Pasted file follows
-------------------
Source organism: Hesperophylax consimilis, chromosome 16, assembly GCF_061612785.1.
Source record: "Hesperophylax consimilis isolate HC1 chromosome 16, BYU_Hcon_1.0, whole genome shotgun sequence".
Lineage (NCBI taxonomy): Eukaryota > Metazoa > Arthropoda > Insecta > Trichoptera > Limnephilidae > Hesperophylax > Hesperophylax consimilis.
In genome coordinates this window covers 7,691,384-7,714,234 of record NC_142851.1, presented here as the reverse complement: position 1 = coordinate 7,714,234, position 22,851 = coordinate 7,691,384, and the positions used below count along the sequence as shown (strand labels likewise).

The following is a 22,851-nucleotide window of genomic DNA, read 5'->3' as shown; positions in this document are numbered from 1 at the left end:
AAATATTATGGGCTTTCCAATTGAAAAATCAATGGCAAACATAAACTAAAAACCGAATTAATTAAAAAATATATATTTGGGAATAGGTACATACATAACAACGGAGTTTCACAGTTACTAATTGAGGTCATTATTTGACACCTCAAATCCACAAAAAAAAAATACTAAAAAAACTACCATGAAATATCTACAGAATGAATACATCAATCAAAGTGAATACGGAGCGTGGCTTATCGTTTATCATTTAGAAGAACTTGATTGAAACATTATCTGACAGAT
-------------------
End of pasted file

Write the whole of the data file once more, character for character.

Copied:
Source organism: Hesperophylax consimilis, chromosome 16, assembly GCF_061612785.1.
Source record: "Hesperophylax consimilis isolate HC1 chromosome 16, BYU_Hcon_1.0, whole genome shotgun sequence".
Lineage (NCBI taxonomy): Eukaryota > Metazoa > Arthropoda > Insecta > Trichoptera > Limnephilidae > Hesperophylax > Hesperophylax consimilis.
In genome coordinates this window covers 7,691,384-7,714,234 of record NC_142851.1, presented here as the reverse complement: position 1 = coordinate 7,714,234, position 22,851 = coordinate 7,691,384, and the positions used below count along the sequence as shown (strand labels likewise).

The following is a 22,851-nucleotide window of genomic DNA, read 5'->3' as shown; positions in this document are numbered from 1 at the left end:
AAATATTATGGGCTTTCCAATTGAAAAATCAATGGCAAACATAAACTAAAAACCGAATTAATTAAAAAATATATATTTGGGAATAGGTACATACATAACAACGGAGTTTCACAGTTACTAATTGAGGTCATTATTTGACACCTCAAATCCACAAAAAAAAAATACTAAAAAAACTACCATGAAATATCTACAGAATGAATACATCAATCAAAGTGAATACGGAGCGTGGCTTATCGTTTATCATTTAGAAGAACTTGATTGAAACATTATCTGACAGAT